Costumes Gone Wrong

101 costumes cover

101 Costumes for All Ages, All Occasions

This book sure looks old and the illustrations are awful. I just want to cringe at “instant Oriental” as well as some culturally insensitive assumptions. Yikes.  It certainly needs to move on from a public library collection.

This isn’t really for a serious costumer or theater person and it also seems a bit much for the basic Halloween costume or even school play. Is there a real need for an “Instant Napoleon”?




  1. My Lord, the prejudice and bias of centuries that led up to printing all these books is going to take decades if not centuries to examine (examination of conscious), question and unlearn as we listen to people who never never were listened to over all those centuries. These books need to be considered where any information can be salvaged, then be rewritten perhaps. Most especially today these mundane books can be weeded and composted, while many of the “award” winners can be considered every year for weeding….
    for example: Smoky Night by Eve Bunting,want%20to%20smash%20and%20destroy.

  2. -Is there a real need for an “Instant Napoleon”?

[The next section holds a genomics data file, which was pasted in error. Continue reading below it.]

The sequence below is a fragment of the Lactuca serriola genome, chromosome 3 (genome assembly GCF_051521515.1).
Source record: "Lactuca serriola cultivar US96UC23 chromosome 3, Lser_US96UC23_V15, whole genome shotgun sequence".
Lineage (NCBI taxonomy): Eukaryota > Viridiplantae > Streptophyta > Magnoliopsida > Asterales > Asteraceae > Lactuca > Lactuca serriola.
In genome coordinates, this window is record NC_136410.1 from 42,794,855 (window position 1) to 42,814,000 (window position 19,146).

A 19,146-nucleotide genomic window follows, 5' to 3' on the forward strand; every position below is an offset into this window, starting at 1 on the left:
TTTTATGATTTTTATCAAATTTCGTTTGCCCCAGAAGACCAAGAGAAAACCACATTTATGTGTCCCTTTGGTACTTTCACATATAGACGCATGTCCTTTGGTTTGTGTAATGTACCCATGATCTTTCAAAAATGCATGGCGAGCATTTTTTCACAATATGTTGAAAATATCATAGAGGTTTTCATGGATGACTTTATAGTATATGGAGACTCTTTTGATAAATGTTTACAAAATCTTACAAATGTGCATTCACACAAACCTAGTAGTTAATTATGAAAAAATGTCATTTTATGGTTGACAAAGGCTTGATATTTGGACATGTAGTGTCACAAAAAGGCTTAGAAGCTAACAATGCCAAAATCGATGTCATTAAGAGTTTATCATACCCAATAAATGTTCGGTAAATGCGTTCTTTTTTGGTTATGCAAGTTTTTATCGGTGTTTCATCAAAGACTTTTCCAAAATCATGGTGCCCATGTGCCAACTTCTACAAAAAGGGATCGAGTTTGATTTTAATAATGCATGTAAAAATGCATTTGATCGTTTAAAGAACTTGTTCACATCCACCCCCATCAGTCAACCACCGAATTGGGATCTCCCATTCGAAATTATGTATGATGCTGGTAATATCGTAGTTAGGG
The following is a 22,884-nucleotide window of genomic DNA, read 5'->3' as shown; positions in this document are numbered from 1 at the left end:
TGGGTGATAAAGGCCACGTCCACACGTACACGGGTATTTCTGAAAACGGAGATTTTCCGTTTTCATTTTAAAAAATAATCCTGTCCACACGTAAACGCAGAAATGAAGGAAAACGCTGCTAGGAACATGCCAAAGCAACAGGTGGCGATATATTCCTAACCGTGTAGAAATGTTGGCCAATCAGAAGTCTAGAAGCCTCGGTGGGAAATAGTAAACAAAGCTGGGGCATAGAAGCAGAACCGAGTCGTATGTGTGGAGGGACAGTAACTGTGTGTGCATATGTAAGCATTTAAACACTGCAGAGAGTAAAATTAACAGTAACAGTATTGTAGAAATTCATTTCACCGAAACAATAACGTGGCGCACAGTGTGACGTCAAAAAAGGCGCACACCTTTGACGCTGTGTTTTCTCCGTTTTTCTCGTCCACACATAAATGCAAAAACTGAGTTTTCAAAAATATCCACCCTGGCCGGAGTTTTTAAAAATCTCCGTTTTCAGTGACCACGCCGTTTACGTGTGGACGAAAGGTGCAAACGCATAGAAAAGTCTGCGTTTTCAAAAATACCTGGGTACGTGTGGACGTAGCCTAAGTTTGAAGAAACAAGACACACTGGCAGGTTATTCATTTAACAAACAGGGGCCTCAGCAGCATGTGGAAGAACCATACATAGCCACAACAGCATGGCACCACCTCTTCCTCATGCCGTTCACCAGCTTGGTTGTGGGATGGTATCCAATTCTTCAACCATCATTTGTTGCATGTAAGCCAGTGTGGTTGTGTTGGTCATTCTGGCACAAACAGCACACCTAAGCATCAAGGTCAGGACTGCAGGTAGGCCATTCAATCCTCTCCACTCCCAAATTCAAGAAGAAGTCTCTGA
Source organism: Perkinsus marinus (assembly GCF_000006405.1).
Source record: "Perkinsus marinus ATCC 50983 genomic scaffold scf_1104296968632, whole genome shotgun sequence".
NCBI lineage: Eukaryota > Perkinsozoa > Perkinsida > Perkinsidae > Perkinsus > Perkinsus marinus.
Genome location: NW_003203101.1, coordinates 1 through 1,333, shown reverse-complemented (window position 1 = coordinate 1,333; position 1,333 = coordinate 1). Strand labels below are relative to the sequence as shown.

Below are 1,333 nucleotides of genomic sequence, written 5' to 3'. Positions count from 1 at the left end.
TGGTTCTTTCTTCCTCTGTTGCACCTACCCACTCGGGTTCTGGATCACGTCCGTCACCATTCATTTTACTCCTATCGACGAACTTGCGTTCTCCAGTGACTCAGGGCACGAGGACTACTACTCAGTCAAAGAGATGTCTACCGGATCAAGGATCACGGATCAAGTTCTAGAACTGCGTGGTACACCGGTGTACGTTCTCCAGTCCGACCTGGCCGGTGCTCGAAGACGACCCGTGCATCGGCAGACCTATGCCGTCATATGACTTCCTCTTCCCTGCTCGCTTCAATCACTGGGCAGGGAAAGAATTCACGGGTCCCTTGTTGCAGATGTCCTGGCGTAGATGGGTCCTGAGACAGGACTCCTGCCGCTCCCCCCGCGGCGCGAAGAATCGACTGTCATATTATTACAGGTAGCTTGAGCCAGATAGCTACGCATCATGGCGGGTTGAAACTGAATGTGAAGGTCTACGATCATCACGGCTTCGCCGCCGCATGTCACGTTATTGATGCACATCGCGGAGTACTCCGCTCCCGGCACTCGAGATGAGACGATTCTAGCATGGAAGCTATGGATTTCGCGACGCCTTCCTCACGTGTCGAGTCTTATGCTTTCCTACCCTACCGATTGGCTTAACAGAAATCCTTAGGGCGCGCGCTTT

Well, only before the commitment hearing…

  3. Even in 1970, some people would have objected to this. Nowadays, it definitely needs to be discarded (Possibly straight into recycling, so it doesn’t hang around another 50 years).

    The “witch doctor” with the bone in the nose looks like something you see from the right wing conspiracists!

  4. The Egyptian slave costume is problematic due to the near nudity involved. Loincloths are not appropriate costumes.

    1. If it was an all-adult party, maybe. But this seems to be aimed at children, so probably not.

      Not to mention the terribleness of cosplaying as a slave of any time or ethnicity. Particularly since slaves and poor people throughout ancient and medieval history (at least) tended to dress alike. I bet a lot of free Egyptian men back then only wore loincloths in the summer.

  5. Aside from the doubtful legitimacy of most of those featured, where are you going to find “an old fedora or man’s hat”? Does this imply fedoras are _not_ men’s hats?

    1. They’re named after a female book character, but I agree it’s a weird phrasing — they were unisex by then. And a woman’s hat would have a larger brim to pin up anyway.

      The redoubtable Agent Peggy Carter rocked her red fedora.

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